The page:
Jan 3, 2019
Justin Oomen to lead Michigan Vegetable Council as president

Justin Oomen, a young family man from an old farming family, will be the next president of the Michigan Vegetable Council.

Justin and Danielle Oomen with their son, Colton. Photos: Oomen Farms

As president, Oomen, 34, will replace Doug Horkey of Horkey Brothers in Dundee, Michigan. Oomen is a third-generation grower at Oomen Farms in west Michigan’s Oceana County, where he has a variety of responsibilities including planting. He and his wife Danielle have a son, Colton, who is 17 months old.

A statewide industry group, the Michigan Vegetable Council (MVC) was incorporated in 1964 and today represents more than 1,200 growers. Growers elected to its board of directors serve three-year terms and are allowed to serve up to three consecutive terms.

Oomen, who is is finishing his sixth year on the MVC, will take over as president in January 2019, and will then serve as president for two years. Along with the Michigan State Horticultural Society, the MVC runs a yearly trade show with education sessions for growers, the Great Lakes Fruit, Vegetable & Farm Market EXPO in Grand Rapids. Oomen has served and led the joint board that plans and runs the EXPO. The event proceeds help support scholarships for agriculture students and fund research.

“It’s a way to do something for the greater good of all farmers,” Oomen said. Leadership on the MVC and the EXPO board is also a way to stay aware of all the challenges growers face every day. “You take (industry problems) head on,” he said. “It makes you a better farmer.”

In west Michigan’s Oceana County, Ooman Farms was founded by John C. Oomen, Justin’s grandfather, who started growing asparagus and cherries. Justin’s father, Rick, and uncle Tom are now partners in the company. Several members of the third generation, including Justin, his brother Jared, his sister Kristin, and cousins Kyle, Brock and Derek, are still involved in the farm today.

The diversified farm’s growing season starts with growing asparagus crowns or rootstock, then asparagus spears, carrots, zucchini, green beans, winter squash and rutabagas. They also grow wheat and corn for crop rotation. There are other business interests: Oomen Farms owns one-third of Michigan Freeze Pack in Hart. Justin, Jared, Kyle, Derek and Brock also own and operate an organic vegetable farm.

But Oomen Farms is best known for its asparagus and carrots.

Oceana County is renowned for its asparagus growing – Hart, Michigan, is the self-proclaimed “Asparagus Capital of the Nation” and holds an annual festival to celebrate the vegetable. Oomen said they grow about 400 acres of asparagus, about 70 percent of which is sold fresh.

The carrots take up 550 acres, more space than any other crop on the farm’s 3,200-acres in the Crystal Valley near Hart. The carrots are processed into baby food.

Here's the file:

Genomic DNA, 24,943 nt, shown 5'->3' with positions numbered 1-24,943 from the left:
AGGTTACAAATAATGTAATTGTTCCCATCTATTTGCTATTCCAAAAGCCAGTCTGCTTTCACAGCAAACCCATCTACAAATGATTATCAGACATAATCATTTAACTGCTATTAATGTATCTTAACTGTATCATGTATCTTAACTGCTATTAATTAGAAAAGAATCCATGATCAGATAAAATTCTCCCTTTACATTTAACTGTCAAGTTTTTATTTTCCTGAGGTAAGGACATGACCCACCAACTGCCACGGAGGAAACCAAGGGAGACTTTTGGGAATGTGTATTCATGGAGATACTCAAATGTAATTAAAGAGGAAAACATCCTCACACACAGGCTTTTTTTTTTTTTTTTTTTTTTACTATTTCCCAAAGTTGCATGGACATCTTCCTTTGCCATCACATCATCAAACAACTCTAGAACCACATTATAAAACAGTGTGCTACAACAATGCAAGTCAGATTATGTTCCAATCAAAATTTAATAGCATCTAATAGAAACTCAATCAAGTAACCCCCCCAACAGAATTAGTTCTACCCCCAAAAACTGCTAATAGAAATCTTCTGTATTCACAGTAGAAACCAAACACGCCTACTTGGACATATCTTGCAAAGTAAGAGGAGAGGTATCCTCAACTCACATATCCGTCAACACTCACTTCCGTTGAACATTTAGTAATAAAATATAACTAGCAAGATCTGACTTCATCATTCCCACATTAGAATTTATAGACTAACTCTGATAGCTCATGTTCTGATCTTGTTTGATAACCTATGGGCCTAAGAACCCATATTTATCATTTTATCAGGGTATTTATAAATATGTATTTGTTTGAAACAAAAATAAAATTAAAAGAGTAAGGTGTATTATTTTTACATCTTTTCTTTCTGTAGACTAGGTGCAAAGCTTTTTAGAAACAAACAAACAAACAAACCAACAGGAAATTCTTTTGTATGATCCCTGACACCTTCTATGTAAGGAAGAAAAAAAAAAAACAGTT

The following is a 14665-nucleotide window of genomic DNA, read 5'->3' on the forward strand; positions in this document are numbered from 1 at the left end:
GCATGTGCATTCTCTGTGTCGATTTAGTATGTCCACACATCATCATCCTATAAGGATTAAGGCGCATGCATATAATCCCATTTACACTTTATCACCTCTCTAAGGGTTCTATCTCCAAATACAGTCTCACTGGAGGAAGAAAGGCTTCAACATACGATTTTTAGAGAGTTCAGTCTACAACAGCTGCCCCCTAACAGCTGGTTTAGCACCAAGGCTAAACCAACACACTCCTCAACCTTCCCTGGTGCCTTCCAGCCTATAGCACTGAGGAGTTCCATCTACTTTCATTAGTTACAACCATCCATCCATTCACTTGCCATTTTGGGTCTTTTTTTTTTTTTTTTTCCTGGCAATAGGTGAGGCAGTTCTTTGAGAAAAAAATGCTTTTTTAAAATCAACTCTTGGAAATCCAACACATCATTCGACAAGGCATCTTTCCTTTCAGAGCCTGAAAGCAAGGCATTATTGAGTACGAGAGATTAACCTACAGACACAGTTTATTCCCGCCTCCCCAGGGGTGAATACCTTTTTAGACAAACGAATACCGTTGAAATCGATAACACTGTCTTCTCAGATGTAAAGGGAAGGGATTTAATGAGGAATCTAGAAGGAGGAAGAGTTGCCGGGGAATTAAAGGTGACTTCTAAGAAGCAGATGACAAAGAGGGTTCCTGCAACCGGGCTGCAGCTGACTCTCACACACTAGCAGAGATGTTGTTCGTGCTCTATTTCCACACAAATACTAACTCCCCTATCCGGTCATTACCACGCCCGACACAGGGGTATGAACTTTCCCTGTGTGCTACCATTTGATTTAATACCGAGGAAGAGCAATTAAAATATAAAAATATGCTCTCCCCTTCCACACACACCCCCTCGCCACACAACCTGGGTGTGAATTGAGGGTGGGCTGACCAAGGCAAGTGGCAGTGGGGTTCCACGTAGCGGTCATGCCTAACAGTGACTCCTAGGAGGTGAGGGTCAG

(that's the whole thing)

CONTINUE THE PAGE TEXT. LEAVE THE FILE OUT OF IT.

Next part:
Justin Oomen, his son Colton, and a pile of carrots.

The carrots are what Oomen calls “dicers,” with broad shoulders and a wide diameter. Processors prefer the carrots be as large as possible, and so the carrots stay in the ground longer than other crops. They are planted in late April and early May, and are among the last crops harvested before Thanksgiving.

“Carrots can stand a little bit of cold weather until the tops go,” Oomen said. Even a bit of snow isn’t necessarily a crop-killer, he said. If the ground thaws out, and there is a top, they can still be harvested. A mechanical harvester pulls up the carrots by their tops, then cuts off the tops, which are dropped back on the field.

Many of the other crops are hand-picked, though, and labor remains a key issue for the farm that employs 60-80 seasonal workers.

“We’ve pretty much gone into H-2A, but we still employ domestic workers,” Oomen said. A labor contractor supplies the farm with harvest crews in the U.S. with H-2A work visas. “It’s super expensive, but if you want to be in business, you’re forced into it.”

Oomen Farms also has been exploring its possibilities for getting more into fresh processing. In February this year, Oomen Farms was selected by Michigan for a $125,000 grant to install equipment for value-added processing of Michigan-grown carrots, zucchini and other vegetables in a more consumer- and processor-ready form.

“Big picture? We just wanted more opportunities if they came along,” Oomen said. The equipment hasn’t been completely installed yet, but the project could lead to more avenues for processing and selling vegetables.

Michigan Vegetable Council Executive Director Greg Bird pointed to Oomen’s work in organics with his brother and cousins as an example of Oomen’s work ethic.

“If working for Oomen Farms, known for their asparagus in Oceana County, is not enough, Justin Oomen is leading the way for a new venture known as Crystal Valley Organics,” Bird said. “Crystal Valley Organics is a newly formed, large-scale organic produce operation. Justin is known for his work ethic and his innovative way of thinking about how to address farming issues. The Michigan Vegetable Council is excited to have Justin begin as council president.”

Stephen Kloosterman, VGN Associate Editor





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